Welcome to part two of this mini series on how to help your teenager resist the peer pressures of drinking, smoking, and doing drugs. If you're new to this series, you can read part one by clicking here. To recap, part one covers what peer pressure is and how it plays a role in your teen's life. Today's post is meant to help you teach your child how to recognize and resist peer pressure, as well as sharing your own values with your child, and how to say no in certain situations.
So how can you help your child realize and resist negative peer pressure? It all begins at home. You have to first share your own thoughts, feelings and values as a parent and be a positive role model on drinking, smoking, and drug use. You also have to demonstrate these values every day to prove to your child that you believe in what you say. Share your own stories about things that have happened in your past and what you did, or how you reacted to resist peer pressure. Be honest and open.
Teens are a tricky bunch, no doubt. They can often think they are indestructible and can also be quite curious and fearless. You have to spend time with your child and show them the devastating effects of what can happen when drugs and alcohol are used by teens. Show them all the terrible pictures of how badly drug use affects a person's appearance and health. Show them pictures of the consequences of drinking and driving. Be aware that some of these might seem graphic, but making a strong impact might one day save their life.
By sharing your experiences, your values, and demonstrating the effects of substance abuse, you will help your child understand the importance of staying clean and sober. You will also help them understand the difference between positive and negative peer pressure. Talking to your child in a calm and open manner will also carry over into cultivating open lines of communication. This will really be beneficial in the future. When a teen knows that they can talk to a parent without being scared of being judged or punished, they will open up to you in a whole new way. You'll be able to talk daily about their problems, and celebrate their successes.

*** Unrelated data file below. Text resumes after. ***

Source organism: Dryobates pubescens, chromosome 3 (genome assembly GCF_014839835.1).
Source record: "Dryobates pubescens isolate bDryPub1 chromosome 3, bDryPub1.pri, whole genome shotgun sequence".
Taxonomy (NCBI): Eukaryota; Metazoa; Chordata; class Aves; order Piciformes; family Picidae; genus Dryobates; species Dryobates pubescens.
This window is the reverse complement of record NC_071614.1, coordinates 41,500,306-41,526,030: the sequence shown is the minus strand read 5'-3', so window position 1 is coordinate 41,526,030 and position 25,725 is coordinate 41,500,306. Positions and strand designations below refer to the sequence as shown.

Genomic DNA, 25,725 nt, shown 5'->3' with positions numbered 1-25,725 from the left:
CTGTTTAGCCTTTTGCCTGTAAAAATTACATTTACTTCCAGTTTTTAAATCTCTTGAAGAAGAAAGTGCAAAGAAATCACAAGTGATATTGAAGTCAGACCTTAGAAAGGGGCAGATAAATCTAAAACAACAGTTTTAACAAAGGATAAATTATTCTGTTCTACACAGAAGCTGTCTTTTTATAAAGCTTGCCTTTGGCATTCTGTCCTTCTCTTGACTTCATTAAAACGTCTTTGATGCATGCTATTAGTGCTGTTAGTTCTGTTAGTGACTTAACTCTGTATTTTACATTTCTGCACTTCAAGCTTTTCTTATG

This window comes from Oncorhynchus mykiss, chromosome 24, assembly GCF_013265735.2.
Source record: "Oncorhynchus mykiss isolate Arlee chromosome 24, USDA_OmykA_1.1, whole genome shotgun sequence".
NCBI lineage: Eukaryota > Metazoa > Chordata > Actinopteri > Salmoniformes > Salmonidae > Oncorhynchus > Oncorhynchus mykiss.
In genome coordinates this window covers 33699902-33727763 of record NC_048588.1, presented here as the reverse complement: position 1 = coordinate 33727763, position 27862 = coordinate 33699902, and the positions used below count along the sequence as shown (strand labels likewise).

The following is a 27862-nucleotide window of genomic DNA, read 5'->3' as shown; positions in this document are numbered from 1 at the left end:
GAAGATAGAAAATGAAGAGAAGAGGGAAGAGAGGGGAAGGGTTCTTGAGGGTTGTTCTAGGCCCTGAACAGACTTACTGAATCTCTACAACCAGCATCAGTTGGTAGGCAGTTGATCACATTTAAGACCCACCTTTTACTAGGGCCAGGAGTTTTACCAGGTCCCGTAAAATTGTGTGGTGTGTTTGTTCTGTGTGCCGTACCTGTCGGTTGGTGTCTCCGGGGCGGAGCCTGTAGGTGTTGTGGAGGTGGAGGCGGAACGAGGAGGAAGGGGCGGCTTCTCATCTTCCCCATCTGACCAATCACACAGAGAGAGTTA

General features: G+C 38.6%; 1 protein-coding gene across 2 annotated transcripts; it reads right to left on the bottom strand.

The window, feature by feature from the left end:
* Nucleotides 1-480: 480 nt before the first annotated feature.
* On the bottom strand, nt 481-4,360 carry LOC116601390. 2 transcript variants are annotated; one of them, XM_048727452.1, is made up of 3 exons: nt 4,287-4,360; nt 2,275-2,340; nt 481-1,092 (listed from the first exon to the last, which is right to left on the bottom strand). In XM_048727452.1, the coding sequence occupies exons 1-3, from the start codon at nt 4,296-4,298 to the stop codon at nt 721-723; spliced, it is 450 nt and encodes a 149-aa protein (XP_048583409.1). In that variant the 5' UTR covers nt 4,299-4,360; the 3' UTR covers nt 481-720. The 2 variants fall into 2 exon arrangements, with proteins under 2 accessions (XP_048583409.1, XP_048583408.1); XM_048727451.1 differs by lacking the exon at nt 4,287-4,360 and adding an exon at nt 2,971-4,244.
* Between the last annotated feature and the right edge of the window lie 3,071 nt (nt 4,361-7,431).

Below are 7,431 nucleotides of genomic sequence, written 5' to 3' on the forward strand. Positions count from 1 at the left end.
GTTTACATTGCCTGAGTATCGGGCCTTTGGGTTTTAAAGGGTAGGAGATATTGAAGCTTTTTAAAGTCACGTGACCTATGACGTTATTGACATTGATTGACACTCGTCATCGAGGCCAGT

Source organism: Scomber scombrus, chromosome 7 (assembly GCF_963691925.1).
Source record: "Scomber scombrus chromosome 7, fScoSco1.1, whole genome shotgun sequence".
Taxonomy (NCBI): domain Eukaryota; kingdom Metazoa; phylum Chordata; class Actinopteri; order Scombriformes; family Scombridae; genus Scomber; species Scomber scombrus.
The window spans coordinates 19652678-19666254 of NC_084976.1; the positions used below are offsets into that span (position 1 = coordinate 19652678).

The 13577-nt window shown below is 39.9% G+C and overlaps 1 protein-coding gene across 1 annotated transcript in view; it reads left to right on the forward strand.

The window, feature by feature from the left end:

When you do talk to your teen about negative peer pressure, show them different ways to resist and say no. It can be as simple as making up an excuse. Offer yourself, as the parent, to always be the bad guy in their excuses for saying no. Your child will appreciate you having their back and giving yourself up like this to protect them. Also, encourage your child to stick up for themselves, what they believe in, and each other as well. Bullying can be a side effect of peer pressure so make sure your child is well equipped by acting out some real-life situations.
Encourage your child to find friends that are like-minded about drinking, smoking, and using drugs. After all, there has always been strength in numbers. Show your child how self-esteem comes from being able to accomplish positive goals and by being a good role model to their peers. Have your child get involved in local activities, like sports teams, academic clubs, theater groups or any other healthy activity that will build confidence.
Negative peer pressure is a powerful force, but good parenting can overcome it. All you have to do is take the lead to develop a good relationship with your teenager, and everything else should fall into place.
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